From: WWF
Published November 20, 2008 08:07 AM

Thousands join bluefin tuna boycott

Marrakech, Morocco: Close to 16,000 citizens from 149 countries have signed up to join numerous restaurants, retailers and chefs in boycotting Mediterranean bluefin tuna — until stocks have recovered and the fishery is properly controlled and managed.

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WWF has presented the petition, on behalf of 15,941 concerned individuals, to top fisheries decision-makers today in Marrakech, Morrocco where the 46 Contracting Parties of the International Commission for the Conservation of Atlantic Tunas (ICCAT) are meeting to decide the future of bluefin tuna in the Mediterranean.

“Thousands of consumers from across the world are voting with their wallets by not buying or eating endangered Mediterranean bluefin tuna,” said Dr Sergi Tudela, Head of Fisheries at WWF Mediterranean. “WWF hopes ICCAT acts on this strong plea from global citizens.”

As increasing numbers of responsible consumers say no to bluefin, the list of chefs, restaurants and retailers around the world that have stopped serving and selling bluefin is also growing. The trailblazers — Auchan in France, Carrefour in Italy, Coop in Italy and Switzerland, ICA in Norway, Moshi Moshi in the UK, and Memento in Spain — have now been joined by many others in taking bluefin off their menus and shelves.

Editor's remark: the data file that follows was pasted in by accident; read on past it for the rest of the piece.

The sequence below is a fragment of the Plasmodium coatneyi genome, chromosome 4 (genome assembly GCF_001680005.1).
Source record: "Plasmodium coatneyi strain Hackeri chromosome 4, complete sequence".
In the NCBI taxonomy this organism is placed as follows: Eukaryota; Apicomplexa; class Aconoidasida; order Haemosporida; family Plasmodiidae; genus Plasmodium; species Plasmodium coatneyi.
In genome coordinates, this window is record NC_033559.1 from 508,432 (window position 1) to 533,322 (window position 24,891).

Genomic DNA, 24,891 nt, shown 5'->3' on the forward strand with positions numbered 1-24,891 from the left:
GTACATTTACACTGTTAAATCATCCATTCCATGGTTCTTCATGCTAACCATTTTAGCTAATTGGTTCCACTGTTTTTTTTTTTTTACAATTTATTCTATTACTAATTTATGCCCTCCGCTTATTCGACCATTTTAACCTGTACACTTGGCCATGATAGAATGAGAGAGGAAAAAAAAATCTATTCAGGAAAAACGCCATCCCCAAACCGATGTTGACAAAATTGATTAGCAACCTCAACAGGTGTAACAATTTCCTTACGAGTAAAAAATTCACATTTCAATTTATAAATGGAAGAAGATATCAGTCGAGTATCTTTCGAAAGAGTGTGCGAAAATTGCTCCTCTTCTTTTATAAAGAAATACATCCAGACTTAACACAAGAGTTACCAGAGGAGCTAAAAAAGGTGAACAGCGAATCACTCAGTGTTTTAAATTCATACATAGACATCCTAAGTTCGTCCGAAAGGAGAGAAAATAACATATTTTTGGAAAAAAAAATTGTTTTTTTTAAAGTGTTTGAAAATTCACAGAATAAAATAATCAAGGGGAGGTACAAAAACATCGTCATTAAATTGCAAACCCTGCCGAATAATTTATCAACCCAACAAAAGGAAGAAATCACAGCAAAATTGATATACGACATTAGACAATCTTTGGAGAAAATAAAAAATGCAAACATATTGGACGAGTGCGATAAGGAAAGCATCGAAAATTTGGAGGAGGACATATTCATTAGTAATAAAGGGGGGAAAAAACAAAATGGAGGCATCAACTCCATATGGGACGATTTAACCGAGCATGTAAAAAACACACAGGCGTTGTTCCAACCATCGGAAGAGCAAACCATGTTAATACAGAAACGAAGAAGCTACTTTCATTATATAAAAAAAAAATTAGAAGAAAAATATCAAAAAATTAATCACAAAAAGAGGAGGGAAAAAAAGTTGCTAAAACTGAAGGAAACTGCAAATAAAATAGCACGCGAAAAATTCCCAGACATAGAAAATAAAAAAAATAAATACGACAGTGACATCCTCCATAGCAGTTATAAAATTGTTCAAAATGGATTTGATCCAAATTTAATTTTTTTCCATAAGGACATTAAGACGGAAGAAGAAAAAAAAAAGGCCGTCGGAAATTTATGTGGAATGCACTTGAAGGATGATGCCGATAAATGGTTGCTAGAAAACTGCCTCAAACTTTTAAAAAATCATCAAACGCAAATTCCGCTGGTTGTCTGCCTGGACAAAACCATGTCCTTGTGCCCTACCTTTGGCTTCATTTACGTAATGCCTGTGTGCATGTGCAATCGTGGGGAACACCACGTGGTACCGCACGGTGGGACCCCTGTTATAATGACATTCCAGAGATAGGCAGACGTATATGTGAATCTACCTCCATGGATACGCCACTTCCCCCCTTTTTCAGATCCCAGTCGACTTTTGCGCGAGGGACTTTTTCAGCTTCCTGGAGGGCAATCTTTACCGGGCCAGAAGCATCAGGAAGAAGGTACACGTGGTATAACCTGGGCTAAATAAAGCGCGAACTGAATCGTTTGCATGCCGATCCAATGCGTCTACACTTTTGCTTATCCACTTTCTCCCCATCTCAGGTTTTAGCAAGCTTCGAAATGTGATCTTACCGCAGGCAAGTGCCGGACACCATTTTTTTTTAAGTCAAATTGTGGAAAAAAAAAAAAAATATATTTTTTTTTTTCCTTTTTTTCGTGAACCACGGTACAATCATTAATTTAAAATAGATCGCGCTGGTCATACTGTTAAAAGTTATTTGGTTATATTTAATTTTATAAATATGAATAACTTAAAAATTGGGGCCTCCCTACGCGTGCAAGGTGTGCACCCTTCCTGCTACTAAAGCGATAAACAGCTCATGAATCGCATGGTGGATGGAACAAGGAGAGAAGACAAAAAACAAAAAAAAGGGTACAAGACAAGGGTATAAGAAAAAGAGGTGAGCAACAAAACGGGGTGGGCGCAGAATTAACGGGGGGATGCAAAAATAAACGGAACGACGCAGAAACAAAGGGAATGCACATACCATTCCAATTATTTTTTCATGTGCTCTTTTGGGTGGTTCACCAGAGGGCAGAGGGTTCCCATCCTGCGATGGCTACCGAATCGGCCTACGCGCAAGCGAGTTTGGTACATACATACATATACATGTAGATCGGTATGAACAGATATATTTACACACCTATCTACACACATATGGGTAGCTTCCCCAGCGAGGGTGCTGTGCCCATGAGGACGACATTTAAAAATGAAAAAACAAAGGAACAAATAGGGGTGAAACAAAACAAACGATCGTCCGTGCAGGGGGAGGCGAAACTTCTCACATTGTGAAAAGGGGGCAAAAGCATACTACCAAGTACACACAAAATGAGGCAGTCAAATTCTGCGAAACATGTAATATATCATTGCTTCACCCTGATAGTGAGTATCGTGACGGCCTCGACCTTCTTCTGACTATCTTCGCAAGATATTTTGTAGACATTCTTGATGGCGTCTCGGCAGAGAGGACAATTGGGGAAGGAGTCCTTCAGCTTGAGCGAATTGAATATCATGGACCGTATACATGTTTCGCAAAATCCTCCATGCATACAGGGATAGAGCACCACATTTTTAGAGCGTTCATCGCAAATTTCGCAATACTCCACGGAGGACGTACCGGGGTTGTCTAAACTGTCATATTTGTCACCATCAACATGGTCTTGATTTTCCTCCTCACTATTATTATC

These are Benoît Delbasserue French chef; Casino French supermarket; Coop Norwegian supermarket; Deutsche See German processor; Elior French restaurant chain; Gottfried Friedrichs German processor; M&J UK seafood supplier; Migros Swiss supermarket; Relais du Parc French restaurant; Sergi Arola, Dario Barrio, Karel Bell — Spanish chefs; and over 50 restaurants in Monaco.

“Bluefin tuna was one of the star items on our menu, but the critical situation of the stocks made me take it off the plates so that diners can keep enjoying it in years to come,” said Sergi Arola, Spanish celebrity chef. “I believe it’s my duty to take care of the sustainability of a dish as well as its taste.”

“ICCAT members are under pressure from numerous countries, international institutions, scientists and even their own review to close this fishery and allow it to recover,” said Dr Tudela. “Now they are also coming under pressure from more and more of their own citizens, their noted chefs, their leading restaurants and their leading marketers.

"It is time for ICCAT to take note of this growing market aversion to the tuna slaughter and to finally follow its so-far hollow boast to act in accordance with the science.”

Dr Tudela noted that should ICCAT fail to act this week in Marrakech, support would grow for moving from attempting to control fishers to using a trade ban to save the species from collapse.

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